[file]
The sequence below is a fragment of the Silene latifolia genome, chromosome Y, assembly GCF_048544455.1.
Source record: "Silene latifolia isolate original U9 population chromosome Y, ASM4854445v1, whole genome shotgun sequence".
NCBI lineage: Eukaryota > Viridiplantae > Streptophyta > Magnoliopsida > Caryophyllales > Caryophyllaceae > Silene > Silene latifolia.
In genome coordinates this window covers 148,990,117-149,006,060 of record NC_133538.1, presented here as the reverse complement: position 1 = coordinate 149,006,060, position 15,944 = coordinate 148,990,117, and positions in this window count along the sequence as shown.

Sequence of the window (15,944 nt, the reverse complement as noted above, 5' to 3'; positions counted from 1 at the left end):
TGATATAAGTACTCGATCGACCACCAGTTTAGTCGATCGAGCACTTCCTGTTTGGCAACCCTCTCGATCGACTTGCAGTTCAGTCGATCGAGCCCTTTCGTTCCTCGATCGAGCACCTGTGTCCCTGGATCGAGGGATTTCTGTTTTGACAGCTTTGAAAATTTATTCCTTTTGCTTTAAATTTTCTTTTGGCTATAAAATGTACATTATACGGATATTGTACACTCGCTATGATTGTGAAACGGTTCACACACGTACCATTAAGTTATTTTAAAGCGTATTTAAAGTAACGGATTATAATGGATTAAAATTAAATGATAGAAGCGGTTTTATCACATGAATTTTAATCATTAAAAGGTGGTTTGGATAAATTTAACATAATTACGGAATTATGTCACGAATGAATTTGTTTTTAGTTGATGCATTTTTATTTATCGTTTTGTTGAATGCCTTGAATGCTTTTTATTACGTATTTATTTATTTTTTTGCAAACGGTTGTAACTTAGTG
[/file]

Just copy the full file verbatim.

The sequence below is a fragment of the Silene latifolia genome, chromosome Y, assembly GCF_048544455.1.
Source record: "Silene latifolia isolate original U9 population chromosome Y, ASM4854445v1, whole genome shotgun sequence".
NCBI lineage: Eukaryota > Viridiplantae > Streptophyta > Magnoliopsida > Caryophyllales > Caryophyllaceae > Silene > Silene latifolia.
In genome coordinates this window covers 148,990,117-149,006,060 of record NC_133538.1, presented here as the reverse complement: position 1 = coordinate 149,006,060, position 15,944 = coordinate 148,990,117, and positions in this window count along the sequence as shown.

Sequence of the window (15,944 nt, the reverse complement as noted above, 5' to 3'; positions counted from 1 at the left end):
TGATATAAGTACTCGATCGACCACCAGTTTAGTCGATCGAGCACTTCCTGTTTGGCAACCCTCTCGATCGACTTGCAGTTCAGTCGATCGAGCCCTTTCGTTCCTCGATCGAGCACCTGTGTCCCTGGATCGAGGGATTTCTGTTTTGACAGCTTTGAAAATTTATTCCTTTTGCTTTAAATTTTCTTTTGGCTATAAAATGTACATTATACGGATATTGTACACTCGCTATGATTGTGAAACGGTTCACACACGTACCATTAAGTTATTTTAAAGCGTATTTAAAGTAACGGATTATAATGGATTAAAATTAAATGATAGAAGCGGTTTTATCACATGAATTTTAATCATTAAAAGGTGGTTTGGATAAATTTAACATAATTACGGAATTATGTCACGAATGAATTTGTTTTTAGTTGATGCATTTTTATTTATCGTTTTGTTGAATGCCTTGAATGCTTTTTATTACGTATTTATTTATTTTTTTGCAAACGGTTGTAACTTAGTG